Day 7 - Würzburg

Port - Würzburg

Your ship will dock in the charming Franconian town of Würzburg, where you can visit the extraordinary Würzburg Residence, one of the most opulent baroque palaces in Europe.

Excursion(s) - Würzburg Residence visit with Court Gardens
Excursion Price - $70

This incredibly lavish 18th-century palace was created under the auspices of two Schönborn prince-bishops, Lothar Franz and Friedrich Carl, who brought enormous knowledge and passion, as well as a budget for the best, to the project. Over the course of 60 years, they fostered the creation of a 300-room palace that contains jaw-dropping baroque art. The magnificent grand staircase boasts the world’s largest ceiling fresco, painted by Giovanni Battista Tiepolo. Portions of the building were damaged by Allied bombing in 1945, but, fortunately, most of the historic furnishings had been stored off-site and key rooms were unharmed, so you can see the original—and matchless—artwork, gilding and statuary. Check out both the spectacular Hall of Mirrors and the imposing Imperial Hall, which boasts a large oval dome and 20 half-columns. Even the gardens have been restored, right down to the topiary fruit trees in the kitchen garden, which are re-creations of the trees grown there in the 18th century.

Note: Visitors may not take photos or videos or carry backpacks inside the Würzburg Residence.


Day 8 - Cruising the Main River, Kitzingen (Rothenburg)

Port - Kitzingen

Step into a fairytale version of the Middle Ages in Rothenburg and visit a medieval castle that’s been described as a miniature Versailles. Spend a relaxing day onboard as your ship wends its way along the Main River between Würzburg and Bamberg. It’s something of a truism to say that this route takes you from wine to beer, and you’ll see the transition as you sail past the vineyard-covered slopes around Würzburg toward Bavaria’s famous beer-brewing center, Bamberg. Along the way, you’ll pass delightful little villages and romantic castle ruins, drift under lovely old bridges, and have plenty of time to observe the fascinating variety of vessels plying the river, from heavily loaded barges to jaunty little pleasure craft.

Excursion(s) - Fairytale Rothenburg
Excursion Price - $70

Step into a fairytale version of the Middle Ages in Rothenburg with its great stone walls surrounding the medieval core, linking towers, bastions, and parapets. Narrow cobblestone lanes will lead you past the charming old monastery, Germany’s oldest half-timbered houses, and splendid fountains before winding your way to the town’s perfectly Medieval Market Square, a hotspot for locals and guests alike. If you’re lucky, you’ll get to see magnificent Town Hall (which seamlessly blends together Gothic, Renaissance, and Baroque architecture), spirited dance performances and on special occasions—knights pulling horses through the city in a wonderful spectacle. Savor a taste of the beloved Bratwurst, a type of German sausage made from veal, beef, or pork. Take some time to explore the town and have lunch on your own after your tour. This afternoon, you’ll have a chance to explore or shop on your own.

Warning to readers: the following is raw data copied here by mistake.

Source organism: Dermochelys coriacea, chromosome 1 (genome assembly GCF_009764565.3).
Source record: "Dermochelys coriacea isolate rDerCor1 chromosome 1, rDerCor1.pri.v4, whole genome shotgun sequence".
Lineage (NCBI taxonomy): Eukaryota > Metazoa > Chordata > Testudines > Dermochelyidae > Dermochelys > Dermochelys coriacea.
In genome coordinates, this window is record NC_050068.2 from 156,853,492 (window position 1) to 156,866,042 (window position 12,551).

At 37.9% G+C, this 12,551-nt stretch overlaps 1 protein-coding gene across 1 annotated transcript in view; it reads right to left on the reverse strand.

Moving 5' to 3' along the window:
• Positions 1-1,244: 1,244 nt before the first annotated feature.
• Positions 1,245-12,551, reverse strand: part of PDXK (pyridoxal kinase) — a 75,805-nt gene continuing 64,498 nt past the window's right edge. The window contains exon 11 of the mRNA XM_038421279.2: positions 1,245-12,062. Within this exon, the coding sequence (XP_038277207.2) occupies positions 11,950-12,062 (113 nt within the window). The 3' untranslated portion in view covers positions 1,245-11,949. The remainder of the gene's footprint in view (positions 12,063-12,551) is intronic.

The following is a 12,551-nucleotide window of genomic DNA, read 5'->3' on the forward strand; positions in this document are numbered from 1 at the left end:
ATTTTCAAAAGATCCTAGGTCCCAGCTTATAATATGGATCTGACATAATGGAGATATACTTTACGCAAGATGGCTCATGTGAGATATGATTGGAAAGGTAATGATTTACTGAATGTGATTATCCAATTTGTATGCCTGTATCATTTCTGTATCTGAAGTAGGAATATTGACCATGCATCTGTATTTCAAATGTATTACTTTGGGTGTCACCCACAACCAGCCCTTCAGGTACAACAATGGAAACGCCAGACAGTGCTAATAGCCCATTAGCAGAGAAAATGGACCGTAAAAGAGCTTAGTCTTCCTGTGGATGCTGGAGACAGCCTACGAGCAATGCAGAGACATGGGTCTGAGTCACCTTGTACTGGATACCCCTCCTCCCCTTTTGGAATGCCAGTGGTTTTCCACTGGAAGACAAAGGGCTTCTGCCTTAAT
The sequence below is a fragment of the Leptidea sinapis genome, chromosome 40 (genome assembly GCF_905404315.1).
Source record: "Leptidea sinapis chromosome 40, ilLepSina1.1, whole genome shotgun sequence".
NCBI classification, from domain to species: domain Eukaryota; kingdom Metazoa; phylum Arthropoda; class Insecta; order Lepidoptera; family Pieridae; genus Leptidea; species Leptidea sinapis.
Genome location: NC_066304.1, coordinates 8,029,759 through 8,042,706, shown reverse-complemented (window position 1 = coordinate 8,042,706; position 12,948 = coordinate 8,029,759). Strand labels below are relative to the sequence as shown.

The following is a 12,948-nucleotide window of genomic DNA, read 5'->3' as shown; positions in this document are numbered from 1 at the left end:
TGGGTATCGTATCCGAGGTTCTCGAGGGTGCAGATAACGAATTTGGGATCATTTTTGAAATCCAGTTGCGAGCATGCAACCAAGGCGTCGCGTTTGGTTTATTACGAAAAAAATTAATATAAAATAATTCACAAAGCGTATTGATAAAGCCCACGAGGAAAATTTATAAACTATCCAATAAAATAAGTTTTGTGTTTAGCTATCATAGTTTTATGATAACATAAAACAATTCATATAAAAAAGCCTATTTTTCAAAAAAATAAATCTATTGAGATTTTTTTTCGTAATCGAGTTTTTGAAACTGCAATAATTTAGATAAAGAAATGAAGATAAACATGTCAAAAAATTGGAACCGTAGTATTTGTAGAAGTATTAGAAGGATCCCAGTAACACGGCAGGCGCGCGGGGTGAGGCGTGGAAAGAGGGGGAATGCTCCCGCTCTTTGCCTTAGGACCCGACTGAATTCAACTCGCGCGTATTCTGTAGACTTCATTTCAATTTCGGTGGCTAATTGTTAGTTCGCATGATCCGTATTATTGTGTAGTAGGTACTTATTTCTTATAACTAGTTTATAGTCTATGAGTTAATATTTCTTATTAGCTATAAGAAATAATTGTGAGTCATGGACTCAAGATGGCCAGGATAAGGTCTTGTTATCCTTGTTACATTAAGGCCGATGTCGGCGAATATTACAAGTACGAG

Day 9 - Bamberg

Port - Bamberg

Your floating boutique hotel takes you to Bamberg today, a well-preserved town that offers a fascinating glimpse of medieval times. Explore the city on foot or opt to head deeper into the Franconian countryside to experience an authentic slice of rural life—including a tractor ride. Like Rome, the city is built on seven hills—but in Bamberg, a church tops each one.

You’ll spend the rest of the day on the peaceful Main River, cruising past quiet Franconian hamlets and picturesque countryside. It’s the perfect time to indulge in the many comforts of your luxury ship while watching some of Europe’s loveliest scenery glide by.

Excursion(s) - Bamberg walking tour
Excursion Price - $70

Now a pleasant city with a lively student population and a world-famous symphony orchestra, Bamberg was the center of economic and political life for a huge swath of Central Europe in the Middle Ages. Spared WWII bombing, the entire heart of historic Bamberg is a UNESCO World Heritage Site. The medieval layout of the city remains intact, along with 2,000 historic buildings; it is yours to explore today. In the splendid late- Romanesque Imperial Cathedral you will find the only papal tomb in Germany, that of Pope Clement II (who was the bishop of Bamberg before he became pope), as well as the tomb of Emperor Henry II (who established the bishopric). Near it is the magnificent Old Palace, the late-Gothic imperial residence (if you saw the 2011 3-D version of The Three Musketeers, you’ll recognize it immediately), which sits across from the New Residence, where the 17th-century prince-bishops lived, separated by a lovely rose garden. Cross the cobblestone footbridge to the Old Town Hall, which is adorned with colorful frescoes, and ramble along the narrow lanes lined with picturesque half-timbered houses.

Excursion(s) - Franconian “Village Day”
Excursion Price - $70

If you’re interested in getting to know more about the landscape and local farming techniques in the beautiful Steigerwald region, this visit to a Franconian village is perfect for you. Meet a local farmer who is determined to make sure that his way of life continues for future generations; he’s dedicated to restoring the natural environment around him and making sure that school kids know more about where their food comes from. Join him as he introduces his village to you: the typical farmhouses and the crops, the hardships of the life as well as the pleasures of living among the vineyards and forests. Take a tractor ride over the rolling hills to a small-scale vintner’s where you can sample the wine they make strictly for home consumption.